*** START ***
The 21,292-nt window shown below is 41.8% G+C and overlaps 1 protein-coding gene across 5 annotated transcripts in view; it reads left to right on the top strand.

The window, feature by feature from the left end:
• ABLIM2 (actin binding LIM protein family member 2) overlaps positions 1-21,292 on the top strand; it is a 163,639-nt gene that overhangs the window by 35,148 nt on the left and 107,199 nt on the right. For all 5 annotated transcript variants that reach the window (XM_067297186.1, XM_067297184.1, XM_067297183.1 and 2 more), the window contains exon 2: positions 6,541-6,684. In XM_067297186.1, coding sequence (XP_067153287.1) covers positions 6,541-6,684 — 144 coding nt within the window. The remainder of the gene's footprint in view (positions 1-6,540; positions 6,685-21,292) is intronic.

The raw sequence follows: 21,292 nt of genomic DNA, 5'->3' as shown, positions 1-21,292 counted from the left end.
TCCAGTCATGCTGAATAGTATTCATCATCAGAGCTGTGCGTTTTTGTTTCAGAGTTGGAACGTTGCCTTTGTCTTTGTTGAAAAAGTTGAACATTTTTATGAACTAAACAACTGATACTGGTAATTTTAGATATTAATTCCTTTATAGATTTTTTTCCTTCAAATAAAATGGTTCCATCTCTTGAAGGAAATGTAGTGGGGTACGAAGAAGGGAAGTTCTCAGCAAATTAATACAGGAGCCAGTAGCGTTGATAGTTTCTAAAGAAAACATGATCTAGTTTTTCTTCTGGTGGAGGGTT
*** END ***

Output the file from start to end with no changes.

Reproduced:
The 21,292-nt window shown below is 41.8% G+C and overlaps 1 protein-coding gene across 5 annotated transcripts in view; it reads left to right on the top strand.

The window, feature by feature from the left end:
• ABLIM2 (actin binding LIM protein family member 2) overlaps positions 1-21,292 on the top strand; it is a 163,639-nt gene that overhangs the window by 35,148 nt on the left and 107,199 nt on the right. For all 5 annotated transcript variants that reach the window (XM_067297186.1, XM_067297184.1, XM_067297183.1 and 2 more), the window contains exon 2: positions 6,541-6,684. In XM_067297186.1, coding sequence (XP_067153287.1) covers positions 6,541-6,684 — 144 coding nt within the window. The remainder of the gene's footprint in view (positions 1-6,540; positions 6,685-21,292) is intronic.

The raw sequence follows: 21,292 nt of genomic DNA, 5'->3' as shown, positions 1-21,292 counted from the left end.
TCCAGTCATGCTGAATAGTATTCATCATCAGAGCTGTGCGTTTTTGTTTCAGAGTTGGAACGTTGCCTTTGTCTTTGTTGAAAAAGTTGAACATTTTTATGAACTAAACAACTGATACTGGTAATTTTAGATATTAATTCCTTTATAGATTTTTTTCCTTCAAATAAAATGGTTCCATCTCTTGAAGGAAATGTAGTGGGGTACGAAGAAGGGAAGTTCTCAGCAAATTAATACAGGAGCCAGTAGCGTTGATAGTTTCTAAAGAAAACATGATCTAGTTTTTCTTCTGGTGGAGGGTT